28 February 2018

Kenya: Water Scarce in Kisumu, Homa Bay as Major Rivers Dry Up


It is Kennedy Otieno's sixth trip to the water pan, almost a 5km ride from Wasare to Urudi, in Nyakach, Kisumu County.

He dips each of the 20-litre jerrycans into the water pan, then loads them onto his motorcycle and transports them to his home.


Nearly all the water bodies in his village have dried up, with the exception of the one at Urudi.

"This is the only water source that has withstood the harsh weather conditions in this area. It's the water we can use for both domestic use and the livestock," said Mr Otieno.

The water pan serves families residing in Gem, Agoro, Kabondo, Kasae and Wasare villages within Nyakach Sub-County.

Mr Otieno is among thousands of families in Western Kenya region counties staring at effects of drought.

Kisumu, Homa Bay, Siaya, parts of Kakamega and Vihiga counties have not had rainfall for a long time, causing rivers, water pans, ponds as well as bore holes to dry up.

Big rivers like Nyando, Kuja, Awach and Mirui have shrunk, leaving villagers in areas like Awasi, Ahero and Kajulu in Kisumu County and Kojwach in Homa Bay County in crisis.


Sondu Miriu Hydroelectric Power Station is struggling to get enough water to run its turbines, while River Nyando that flows throughout the year from Nandi Hills is struggling, leaving rice farmers at the Ahero and West Kano Irrigation schemes a worried lot.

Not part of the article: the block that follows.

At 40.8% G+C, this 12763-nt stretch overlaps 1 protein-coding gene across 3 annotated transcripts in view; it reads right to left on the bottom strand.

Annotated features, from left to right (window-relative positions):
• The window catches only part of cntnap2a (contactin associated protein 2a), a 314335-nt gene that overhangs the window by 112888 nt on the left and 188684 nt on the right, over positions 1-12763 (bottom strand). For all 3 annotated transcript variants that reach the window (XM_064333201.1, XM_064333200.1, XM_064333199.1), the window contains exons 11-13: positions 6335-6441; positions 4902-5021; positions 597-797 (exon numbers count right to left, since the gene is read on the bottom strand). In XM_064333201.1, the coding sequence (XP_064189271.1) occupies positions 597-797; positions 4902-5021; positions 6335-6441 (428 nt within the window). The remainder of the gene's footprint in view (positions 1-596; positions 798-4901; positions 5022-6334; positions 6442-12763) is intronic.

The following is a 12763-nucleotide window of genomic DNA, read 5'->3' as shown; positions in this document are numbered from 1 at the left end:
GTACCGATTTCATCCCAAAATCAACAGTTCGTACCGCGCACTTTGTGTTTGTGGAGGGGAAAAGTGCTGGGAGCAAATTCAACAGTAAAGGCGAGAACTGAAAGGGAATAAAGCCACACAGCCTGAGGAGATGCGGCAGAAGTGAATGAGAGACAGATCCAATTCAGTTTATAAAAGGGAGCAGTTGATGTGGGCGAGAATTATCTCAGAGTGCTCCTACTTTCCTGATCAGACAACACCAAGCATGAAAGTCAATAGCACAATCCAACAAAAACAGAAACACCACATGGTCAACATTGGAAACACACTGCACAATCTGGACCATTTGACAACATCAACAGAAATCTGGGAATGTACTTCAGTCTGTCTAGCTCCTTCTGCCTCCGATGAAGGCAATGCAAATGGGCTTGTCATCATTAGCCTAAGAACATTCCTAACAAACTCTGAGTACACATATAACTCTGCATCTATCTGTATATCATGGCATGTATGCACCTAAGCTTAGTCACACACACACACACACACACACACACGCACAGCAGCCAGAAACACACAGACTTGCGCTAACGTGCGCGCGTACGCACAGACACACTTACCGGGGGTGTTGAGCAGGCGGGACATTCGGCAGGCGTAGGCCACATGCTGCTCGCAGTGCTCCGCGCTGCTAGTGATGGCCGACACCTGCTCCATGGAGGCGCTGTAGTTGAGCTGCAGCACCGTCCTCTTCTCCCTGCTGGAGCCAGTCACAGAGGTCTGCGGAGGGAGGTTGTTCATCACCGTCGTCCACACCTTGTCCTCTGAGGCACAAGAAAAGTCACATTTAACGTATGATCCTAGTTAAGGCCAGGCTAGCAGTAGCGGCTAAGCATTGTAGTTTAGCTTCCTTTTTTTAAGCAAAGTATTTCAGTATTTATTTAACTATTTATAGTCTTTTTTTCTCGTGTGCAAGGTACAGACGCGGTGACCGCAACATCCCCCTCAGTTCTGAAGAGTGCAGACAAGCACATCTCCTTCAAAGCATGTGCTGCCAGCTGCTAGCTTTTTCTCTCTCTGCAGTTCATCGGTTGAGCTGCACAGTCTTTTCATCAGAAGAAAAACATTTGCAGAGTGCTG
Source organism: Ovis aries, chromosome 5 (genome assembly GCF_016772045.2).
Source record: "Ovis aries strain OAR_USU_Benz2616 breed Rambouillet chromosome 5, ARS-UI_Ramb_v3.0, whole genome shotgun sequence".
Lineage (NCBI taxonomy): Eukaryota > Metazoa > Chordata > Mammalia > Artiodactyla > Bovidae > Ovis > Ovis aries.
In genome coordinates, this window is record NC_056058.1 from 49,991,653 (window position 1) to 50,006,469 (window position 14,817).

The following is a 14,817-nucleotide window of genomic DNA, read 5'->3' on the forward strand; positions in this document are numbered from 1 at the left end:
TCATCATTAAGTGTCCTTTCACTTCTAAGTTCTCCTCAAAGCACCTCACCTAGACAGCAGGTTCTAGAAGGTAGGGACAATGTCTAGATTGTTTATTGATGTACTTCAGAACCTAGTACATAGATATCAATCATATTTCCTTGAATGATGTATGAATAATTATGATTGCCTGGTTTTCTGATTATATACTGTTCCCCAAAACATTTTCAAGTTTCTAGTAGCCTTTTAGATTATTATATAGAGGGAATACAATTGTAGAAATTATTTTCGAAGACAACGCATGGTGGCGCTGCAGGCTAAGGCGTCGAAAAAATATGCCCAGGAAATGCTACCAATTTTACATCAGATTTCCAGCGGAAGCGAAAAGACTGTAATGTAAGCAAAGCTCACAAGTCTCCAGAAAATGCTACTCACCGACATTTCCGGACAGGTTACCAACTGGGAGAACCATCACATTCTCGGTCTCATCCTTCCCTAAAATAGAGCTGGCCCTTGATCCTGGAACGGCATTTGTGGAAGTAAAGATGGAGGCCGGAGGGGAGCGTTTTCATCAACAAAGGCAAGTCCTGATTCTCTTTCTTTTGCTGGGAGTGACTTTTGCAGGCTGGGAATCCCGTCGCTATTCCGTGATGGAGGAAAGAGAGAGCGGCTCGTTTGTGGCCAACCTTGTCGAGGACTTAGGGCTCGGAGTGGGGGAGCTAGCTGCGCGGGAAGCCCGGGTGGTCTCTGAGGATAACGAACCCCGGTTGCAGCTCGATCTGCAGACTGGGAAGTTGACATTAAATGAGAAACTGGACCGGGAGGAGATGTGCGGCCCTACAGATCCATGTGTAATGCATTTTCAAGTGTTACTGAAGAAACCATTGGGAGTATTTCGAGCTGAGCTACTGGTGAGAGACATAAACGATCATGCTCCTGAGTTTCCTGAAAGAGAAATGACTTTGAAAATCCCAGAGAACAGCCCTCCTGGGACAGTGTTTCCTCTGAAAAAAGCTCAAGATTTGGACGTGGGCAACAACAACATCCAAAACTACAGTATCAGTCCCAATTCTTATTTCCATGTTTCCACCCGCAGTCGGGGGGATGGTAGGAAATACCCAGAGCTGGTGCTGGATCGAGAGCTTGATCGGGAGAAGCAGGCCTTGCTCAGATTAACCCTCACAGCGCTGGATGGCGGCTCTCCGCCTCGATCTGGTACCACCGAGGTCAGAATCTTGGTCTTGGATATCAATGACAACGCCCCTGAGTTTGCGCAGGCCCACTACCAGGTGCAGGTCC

Livestock farmers walk several kilometres in search of water and pasture for their animals.

Meanwhile, the Kisumu Water and Sewerage Company (Kiwasco) water rationing entered its second week.

Manager Director David Onyango said there was a significant drop in the volume of water in River Kajulu, the main source of water for the town.

"This has resulted to intermittent supply of water in areas served by this plant, which covers Kondele, Mamboleo, Kajulu, Migosi, Lolwe, Kenya-Re, Kibos, Manyatta, Chiga, Riat and their environs.

"Customers in these areas are advised to use water sparingly and conserve what is received," said Mr Onyango.

The United Nations and the Meteorological Department have attributed the prolonged dry season to changing weather patterns.


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